Trouble was, Davies is a people person. With a broad smile and friendly brown eyes, he's the personification of that welcome mat.

Davies applied to a rabbinic program. He found himself back in Israel for two years studying at Yeshiva University's Jerusalem satellite, free to focus on his studying and spiritual growth.

One day someone from Yeshiva's placement office asked, who's interested in serving beyond New York's tri-state area?

Few hands raised. One was his.

"Send me wherever you want," he said, "and I'll love it."

Welcome to Charleston

During an early interview with his future congregation, someone mentioned the lack of Jewish infrastructure in town.

The rest is telltale Davies.

Sure, Oakland has a larger Jewish population. But it's dispersed, and most Jews there aren't observant, so it was still hard to find kosher food.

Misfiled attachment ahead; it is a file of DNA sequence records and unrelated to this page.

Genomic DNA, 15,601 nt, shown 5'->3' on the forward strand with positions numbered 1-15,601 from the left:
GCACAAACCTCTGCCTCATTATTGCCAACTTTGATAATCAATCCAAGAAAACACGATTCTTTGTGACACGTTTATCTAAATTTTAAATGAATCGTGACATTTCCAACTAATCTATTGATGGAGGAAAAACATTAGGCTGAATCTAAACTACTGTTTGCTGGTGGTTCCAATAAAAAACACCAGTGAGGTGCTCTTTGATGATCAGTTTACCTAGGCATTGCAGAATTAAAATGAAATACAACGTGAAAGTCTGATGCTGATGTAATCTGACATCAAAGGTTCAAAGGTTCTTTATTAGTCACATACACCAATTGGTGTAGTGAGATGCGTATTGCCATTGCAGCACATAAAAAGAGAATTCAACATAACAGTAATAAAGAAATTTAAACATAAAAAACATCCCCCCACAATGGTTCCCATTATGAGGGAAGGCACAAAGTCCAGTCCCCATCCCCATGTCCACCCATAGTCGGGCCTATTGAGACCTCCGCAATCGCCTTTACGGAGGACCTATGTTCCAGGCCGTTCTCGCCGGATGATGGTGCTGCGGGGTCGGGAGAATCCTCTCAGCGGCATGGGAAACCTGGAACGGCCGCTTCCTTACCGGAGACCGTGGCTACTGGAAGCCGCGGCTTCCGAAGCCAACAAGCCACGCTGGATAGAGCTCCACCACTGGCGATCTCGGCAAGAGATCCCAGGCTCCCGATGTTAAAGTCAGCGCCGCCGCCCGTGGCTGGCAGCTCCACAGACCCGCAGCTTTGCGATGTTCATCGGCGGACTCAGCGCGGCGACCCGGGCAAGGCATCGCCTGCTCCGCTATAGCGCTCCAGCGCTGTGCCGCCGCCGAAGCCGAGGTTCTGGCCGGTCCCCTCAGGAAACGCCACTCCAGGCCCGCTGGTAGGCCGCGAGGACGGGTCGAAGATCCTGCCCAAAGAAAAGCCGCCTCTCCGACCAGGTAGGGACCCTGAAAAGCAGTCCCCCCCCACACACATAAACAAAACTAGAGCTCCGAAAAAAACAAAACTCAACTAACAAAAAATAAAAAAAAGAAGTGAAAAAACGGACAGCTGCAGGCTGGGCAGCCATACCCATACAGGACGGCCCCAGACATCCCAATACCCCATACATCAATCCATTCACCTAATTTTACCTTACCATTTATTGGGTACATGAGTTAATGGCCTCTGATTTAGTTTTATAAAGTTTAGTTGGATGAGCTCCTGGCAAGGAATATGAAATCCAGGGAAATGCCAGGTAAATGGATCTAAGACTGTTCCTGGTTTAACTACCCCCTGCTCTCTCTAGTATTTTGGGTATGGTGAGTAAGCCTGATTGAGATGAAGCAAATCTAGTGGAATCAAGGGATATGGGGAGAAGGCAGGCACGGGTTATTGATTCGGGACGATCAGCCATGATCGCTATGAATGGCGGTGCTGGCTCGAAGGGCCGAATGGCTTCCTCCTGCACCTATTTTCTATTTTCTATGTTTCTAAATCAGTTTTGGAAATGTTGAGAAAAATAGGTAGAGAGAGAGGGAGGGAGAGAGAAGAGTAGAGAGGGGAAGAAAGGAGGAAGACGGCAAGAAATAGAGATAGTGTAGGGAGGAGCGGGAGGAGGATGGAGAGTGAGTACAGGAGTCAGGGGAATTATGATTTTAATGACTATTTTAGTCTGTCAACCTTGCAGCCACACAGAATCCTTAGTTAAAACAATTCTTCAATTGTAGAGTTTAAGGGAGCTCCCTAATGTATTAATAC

One of his first stops here was at a Publix with a whole kosher section. So he had a starting point.

Davies simply comes across as a half-full kind of guy, one who reinforces an upbeat, interactive teaching style with a fondness for singing and guitar.

Along with teaching at Addlestone's middle school, "Rabbi Davies has been gracious in sharing his love of Jewish music with our students of all ages, which has truly added to the warmth and spirit of our school," says Ariela Davies, Addlestone's Judaic coordinator and wife of BSBI's Rabbi Moshe Davis.

That effect is why Zucker says he feels great hope for the future. Others seem to agree.

"His warmth, scholarship and ability to listen bode well for the future of Dor Tikvah and the larger Charleston community," says Martin Perlmutter, director of the College of Charleston's Yaschik/Arnold Jewish Studies Program and a professor of Jewish studies and philosophy. "I look forward to learning from him."